Quote Originally Posted by Robert8x10
I've done internegs commercially for over 25 years. I still not sure what you're wanting to do.

I want to take the results of a single expressive enlargement with various dodges and burns and put it on something with which I can do a straight contact print.

If, for instance, the way to do what I want is to project my neg onto a very slow film, burn and dodge as necessary, then process it and use a resulting negative for contact prints, I obviously won't have to burn and dodge for every single print -- just in the production of the internegative.
You have to balance the shadows and highlights with the neg film. So, You still have to dodge and burn when printing.

Yes, but if I'm using an interneg that's been exposed like paper under an enlarger and dodged and burned, I presumably won't have to dodge and burn for every contact print made from that interneg. Doing straight enlargements for every single postcard, regardless of how much care I take, will result in subtle differences between cards if I have numerous burns and dodges on each card.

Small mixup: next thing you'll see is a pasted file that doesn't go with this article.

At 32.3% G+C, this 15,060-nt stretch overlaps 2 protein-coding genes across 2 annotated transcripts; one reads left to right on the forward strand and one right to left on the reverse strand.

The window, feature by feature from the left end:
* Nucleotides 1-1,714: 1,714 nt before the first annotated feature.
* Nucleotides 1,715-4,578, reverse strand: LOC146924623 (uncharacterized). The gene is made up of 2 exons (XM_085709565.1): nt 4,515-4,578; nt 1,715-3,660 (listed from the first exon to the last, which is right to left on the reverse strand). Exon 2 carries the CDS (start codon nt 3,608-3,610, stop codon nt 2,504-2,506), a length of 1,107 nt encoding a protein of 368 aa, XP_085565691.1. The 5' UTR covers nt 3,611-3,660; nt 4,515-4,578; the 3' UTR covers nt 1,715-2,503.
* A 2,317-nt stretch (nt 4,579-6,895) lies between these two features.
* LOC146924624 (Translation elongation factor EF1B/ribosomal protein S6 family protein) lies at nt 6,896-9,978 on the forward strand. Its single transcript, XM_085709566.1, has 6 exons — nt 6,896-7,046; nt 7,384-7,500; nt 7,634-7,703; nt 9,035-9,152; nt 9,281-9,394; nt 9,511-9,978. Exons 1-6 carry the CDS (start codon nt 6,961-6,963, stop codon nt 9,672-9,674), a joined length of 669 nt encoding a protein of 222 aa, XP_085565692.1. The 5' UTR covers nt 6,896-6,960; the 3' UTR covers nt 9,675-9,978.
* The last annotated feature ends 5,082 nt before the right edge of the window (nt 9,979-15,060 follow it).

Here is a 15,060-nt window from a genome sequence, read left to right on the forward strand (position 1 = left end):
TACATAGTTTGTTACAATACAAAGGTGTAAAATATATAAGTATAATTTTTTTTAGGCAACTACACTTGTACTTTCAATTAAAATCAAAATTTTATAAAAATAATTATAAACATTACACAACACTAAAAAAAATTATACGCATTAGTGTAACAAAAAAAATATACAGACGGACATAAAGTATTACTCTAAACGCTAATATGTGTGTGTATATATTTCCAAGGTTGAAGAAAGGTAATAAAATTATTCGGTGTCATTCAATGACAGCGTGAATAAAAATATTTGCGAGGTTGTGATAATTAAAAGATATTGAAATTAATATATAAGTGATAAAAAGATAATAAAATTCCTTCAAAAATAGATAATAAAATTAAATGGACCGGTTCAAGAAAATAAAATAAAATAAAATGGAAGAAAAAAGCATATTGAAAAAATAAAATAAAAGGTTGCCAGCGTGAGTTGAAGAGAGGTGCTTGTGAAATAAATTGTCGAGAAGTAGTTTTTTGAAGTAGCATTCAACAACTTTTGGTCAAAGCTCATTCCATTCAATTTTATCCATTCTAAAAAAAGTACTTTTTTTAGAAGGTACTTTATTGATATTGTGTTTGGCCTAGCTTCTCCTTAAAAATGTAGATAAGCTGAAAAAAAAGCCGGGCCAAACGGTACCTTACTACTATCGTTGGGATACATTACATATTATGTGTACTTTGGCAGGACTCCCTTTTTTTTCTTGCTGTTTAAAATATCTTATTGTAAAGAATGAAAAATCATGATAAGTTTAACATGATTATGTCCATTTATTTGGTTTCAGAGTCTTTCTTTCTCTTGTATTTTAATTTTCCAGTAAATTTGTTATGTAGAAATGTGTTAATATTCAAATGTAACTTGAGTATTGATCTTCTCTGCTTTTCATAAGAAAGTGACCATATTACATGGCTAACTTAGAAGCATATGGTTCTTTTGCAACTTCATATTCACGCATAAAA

If you want to skip this then do a copy neg. That's what Eugene Smith did. At lease thats what my instructors have told me. Like you he hated darkroom work.

Actually, I didn't mean to give the impression I hate darkroom work. I find it one of the most pleasurable things in life. If photography is my religion, then I'm not sure which is more the church: shooting or working in the darkroom, especially printing. If I didn't love working in the darkroom, I'd just plant myself in front of Photoshop and be done with it.
Anyways, he would make a master print and photograhed it. I'm sure that he made sure that the copy neg contained all the information he needed. So you too will have to do some home work to produce the results you desire.

I totally agree that research is called for, the first step of which is to sound out APUG for their own personal best practices.
You'll need to find a film that very flat and controllable.
Kodak made a film that I used but now that film maybe long pass. Ektapan Film 4162. It was a pan film that I used HC 110 for many uses. Copy, I-neg, contrast negs, and regular processing. If you want to contact print then look for a 8x10.

8x10 postcards -- now THERE'S an idea.